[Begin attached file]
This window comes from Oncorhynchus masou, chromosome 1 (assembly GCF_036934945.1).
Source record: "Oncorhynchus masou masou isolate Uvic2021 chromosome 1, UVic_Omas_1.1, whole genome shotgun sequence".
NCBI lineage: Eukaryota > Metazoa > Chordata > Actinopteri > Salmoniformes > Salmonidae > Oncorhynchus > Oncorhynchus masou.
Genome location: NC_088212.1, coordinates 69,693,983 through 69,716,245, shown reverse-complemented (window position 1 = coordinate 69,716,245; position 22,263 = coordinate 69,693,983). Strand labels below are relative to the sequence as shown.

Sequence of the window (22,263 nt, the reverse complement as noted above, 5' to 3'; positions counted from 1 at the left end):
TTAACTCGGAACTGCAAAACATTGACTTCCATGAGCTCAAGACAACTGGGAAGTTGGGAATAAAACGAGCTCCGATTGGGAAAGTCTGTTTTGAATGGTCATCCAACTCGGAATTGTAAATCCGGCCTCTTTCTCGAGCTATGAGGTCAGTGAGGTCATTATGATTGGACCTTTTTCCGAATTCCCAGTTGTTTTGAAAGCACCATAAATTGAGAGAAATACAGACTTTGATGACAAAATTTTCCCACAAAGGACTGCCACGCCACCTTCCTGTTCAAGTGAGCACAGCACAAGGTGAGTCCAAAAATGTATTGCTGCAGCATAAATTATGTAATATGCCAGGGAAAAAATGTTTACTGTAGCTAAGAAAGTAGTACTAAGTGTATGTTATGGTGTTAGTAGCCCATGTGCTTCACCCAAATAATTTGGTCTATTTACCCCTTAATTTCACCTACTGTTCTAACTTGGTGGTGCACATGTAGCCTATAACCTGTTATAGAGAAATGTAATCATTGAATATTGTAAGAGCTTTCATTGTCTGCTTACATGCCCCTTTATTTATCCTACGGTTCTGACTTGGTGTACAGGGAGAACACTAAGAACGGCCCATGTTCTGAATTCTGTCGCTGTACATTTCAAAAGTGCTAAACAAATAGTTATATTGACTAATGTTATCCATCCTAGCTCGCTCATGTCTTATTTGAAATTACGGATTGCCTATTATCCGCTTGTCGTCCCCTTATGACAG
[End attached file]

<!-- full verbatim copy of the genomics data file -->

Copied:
This window comes from Oncorhynchus masou, chromosome 1 (assembly GCF_036934945.1).
Source record: "Oncorhynchus masou masou isolate Uvic2021 chromosome 1, UVic_Omas_1.1, whole genome shotgun sequence".
NCBI lineage: Eukaryota > Metazoa > Chordata > Actinopteri > Salmoniformes > Salmonidae > Oncorhynchus > Oncorhynchus masou.
Genome location: NC_088212.1, coordinates 69,693,983 through 69,716,245, shown reverse-complemented (window position 1 = coordinate 69,716,245; position 22,263 = coordinate 69,693,983). Strand labels below are relative to the sequence as shown.

Sequence of the window (22,263 nt, the reverse complement as noted above, 5' to 3'; positions counted from 1 at the left end):
TTAACTCGGAACTGCAAAACATTGACTTCCATGAGCTCAAGACAACTGGGAAGTTGGGAATAAAACGAGCTCCGATTGGGAAAGTCTGTTTTGAATGGTCATCCAACTCGGAATTGTAAATCCGGCCTCTTTCTCGAGCTATGAGGTCAGTGAGGTCATTATGATTGGACCTTTTTCCGAATTCCCAGTTGTTTTGAAAGCACCATAAATTGAGAGAAATACAGACTTTGATGACAAAATTTTCCCACAAAGGACTGCCACGCCACCTTCCTGTTCAAGTGAGCACAGCACAAGGTGAGTCCAAAAATGTATTGCTGCAGCATAAATTATGTAATATGCCAGGGAAAAAATGTTTACTGTAGCTAAGAAAGTAGTACTAAGTGTATGTTATGGTGTTAGTAGCCCATGTGCTTCACCCAAATAATTTGGTCTATTTACCCCTTAATTTCACCTACTGTTCTAACTTGGTGGTGCACATGTAGCCTATAACCTGTTATAGAGAAATGTAATCATTGAATATTGTAAGAGCTTTCATTGTCTGCTTACATGCCCCTTTATTTATCCTACGGTTCTGACTTGGTGTACAGGGAGAACACTAAGAACGGCCCATGTTCTGAATTCTGTCGCTGTACATTTCAAAAGTGCTAAACAAATAGTTATATTGACTAATGTTATCCATCCTAGCTCGCTCATGTCTTATTTGAAATTACGGATTGCCTATTATCCGCTTGTCGTCCCCTTATGACAG